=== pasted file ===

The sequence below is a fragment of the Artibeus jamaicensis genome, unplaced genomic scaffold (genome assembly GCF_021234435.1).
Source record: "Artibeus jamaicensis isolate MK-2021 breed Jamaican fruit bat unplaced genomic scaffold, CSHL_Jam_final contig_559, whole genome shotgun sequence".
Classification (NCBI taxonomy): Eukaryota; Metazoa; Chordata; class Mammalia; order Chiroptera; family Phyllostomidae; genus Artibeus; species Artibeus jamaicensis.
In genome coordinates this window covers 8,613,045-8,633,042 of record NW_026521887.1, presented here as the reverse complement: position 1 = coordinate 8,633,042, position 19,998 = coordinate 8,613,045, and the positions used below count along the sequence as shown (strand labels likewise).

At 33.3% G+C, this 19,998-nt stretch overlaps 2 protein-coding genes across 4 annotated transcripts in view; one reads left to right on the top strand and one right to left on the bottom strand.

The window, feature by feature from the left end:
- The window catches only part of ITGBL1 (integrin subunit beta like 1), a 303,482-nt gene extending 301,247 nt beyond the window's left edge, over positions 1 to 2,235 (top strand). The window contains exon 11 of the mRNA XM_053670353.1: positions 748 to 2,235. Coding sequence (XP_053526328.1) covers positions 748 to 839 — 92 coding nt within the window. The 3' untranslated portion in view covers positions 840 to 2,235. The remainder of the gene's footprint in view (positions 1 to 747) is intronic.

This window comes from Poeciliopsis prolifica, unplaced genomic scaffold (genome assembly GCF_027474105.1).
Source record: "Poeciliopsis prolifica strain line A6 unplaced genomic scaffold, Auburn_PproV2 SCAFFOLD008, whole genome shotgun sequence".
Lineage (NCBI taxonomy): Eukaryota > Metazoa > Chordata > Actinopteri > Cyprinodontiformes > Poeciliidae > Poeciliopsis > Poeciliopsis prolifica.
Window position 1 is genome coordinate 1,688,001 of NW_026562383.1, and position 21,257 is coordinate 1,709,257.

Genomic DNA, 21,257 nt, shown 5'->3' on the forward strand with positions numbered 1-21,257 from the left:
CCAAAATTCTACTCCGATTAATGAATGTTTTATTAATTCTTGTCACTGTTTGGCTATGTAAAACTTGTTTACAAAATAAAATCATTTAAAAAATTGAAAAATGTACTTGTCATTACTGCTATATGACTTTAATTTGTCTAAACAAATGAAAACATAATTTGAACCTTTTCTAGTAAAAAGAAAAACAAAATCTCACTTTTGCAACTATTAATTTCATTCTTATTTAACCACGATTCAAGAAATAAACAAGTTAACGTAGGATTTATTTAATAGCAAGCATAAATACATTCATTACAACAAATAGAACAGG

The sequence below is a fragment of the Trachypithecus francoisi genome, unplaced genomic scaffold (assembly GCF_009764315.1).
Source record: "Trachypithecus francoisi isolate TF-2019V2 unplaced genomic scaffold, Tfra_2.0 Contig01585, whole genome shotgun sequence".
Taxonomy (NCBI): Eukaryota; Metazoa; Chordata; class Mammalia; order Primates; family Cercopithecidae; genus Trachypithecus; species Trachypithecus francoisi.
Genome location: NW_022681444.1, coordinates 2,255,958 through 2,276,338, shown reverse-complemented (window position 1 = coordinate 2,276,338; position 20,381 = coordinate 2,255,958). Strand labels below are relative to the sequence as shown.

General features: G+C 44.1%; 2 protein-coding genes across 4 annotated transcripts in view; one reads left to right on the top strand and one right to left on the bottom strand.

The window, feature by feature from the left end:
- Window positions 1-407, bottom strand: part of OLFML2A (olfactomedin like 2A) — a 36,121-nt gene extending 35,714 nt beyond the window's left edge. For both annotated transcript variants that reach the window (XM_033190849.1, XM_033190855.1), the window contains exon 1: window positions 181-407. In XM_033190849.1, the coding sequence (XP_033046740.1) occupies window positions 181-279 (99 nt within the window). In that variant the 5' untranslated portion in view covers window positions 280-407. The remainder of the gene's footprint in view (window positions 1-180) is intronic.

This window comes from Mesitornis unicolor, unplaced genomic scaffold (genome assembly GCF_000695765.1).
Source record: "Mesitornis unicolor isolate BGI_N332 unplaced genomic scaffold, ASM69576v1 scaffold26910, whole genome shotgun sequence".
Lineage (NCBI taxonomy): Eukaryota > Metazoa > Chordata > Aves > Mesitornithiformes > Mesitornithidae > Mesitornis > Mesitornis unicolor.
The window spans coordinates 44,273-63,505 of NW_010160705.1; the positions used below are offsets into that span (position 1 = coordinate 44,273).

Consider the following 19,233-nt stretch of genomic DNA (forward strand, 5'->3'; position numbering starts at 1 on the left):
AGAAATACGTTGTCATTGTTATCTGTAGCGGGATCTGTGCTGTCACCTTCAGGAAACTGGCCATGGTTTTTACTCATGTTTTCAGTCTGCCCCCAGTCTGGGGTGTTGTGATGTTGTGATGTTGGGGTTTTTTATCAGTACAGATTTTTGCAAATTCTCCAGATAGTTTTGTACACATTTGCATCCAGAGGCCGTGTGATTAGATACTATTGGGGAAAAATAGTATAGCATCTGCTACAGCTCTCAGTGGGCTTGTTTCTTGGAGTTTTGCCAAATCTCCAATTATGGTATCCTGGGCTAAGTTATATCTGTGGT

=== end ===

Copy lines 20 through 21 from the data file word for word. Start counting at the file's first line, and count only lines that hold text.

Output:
- Window positions 1-407, bottom strand: part of OLFML2A (olfactomedin like 2A) — a 36,121-nt gene extending 35,714 nt beyond the window's left edge. For both annotated transcript variants that reach the window (XM_033190849.1, XM_033190855.1), the window contains exon 1: window positions 181-407. In XM_033190849.1, the coding sequence (XP_033046740.1) occupies window positions 181-279 (99 nt within the window). In that variant the 5' untranslated portion in view covers window positions 280-407. The remainder of the gene's footprint in view (window positions 1-180) is intronic.

This window comes from Mesitornis unicolor, unplaced genomic scaffold (genome assembly GCF_000695765.1).